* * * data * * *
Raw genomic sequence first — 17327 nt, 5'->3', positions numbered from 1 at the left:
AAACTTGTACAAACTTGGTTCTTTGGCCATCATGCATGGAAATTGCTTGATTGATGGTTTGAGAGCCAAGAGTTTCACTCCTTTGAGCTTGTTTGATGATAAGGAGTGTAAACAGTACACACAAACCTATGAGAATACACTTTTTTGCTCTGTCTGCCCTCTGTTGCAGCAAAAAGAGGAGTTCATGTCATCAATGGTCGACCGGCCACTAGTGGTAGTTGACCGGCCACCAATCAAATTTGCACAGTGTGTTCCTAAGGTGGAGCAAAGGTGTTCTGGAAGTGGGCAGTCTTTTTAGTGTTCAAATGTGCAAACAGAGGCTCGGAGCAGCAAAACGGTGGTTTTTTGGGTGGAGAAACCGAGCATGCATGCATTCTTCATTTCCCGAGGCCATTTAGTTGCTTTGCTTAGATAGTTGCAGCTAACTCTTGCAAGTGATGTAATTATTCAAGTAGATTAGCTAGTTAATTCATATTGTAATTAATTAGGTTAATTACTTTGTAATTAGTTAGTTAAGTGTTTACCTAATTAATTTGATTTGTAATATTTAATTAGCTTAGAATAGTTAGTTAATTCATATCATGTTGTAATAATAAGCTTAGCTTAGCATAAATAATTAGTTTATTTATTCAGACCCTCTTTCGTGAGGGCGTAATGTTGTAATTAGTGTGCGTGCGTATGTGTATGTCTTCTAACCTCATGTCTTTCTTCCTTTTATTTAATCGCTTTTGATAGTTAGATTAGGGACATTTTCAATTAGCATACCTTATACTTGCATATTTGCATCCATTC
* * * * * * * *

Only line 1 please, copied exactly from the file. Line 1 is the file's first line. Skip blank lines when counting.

Raw genomic sequence first — 17327 nt, 5'->3', positions numbered from 1 at the left: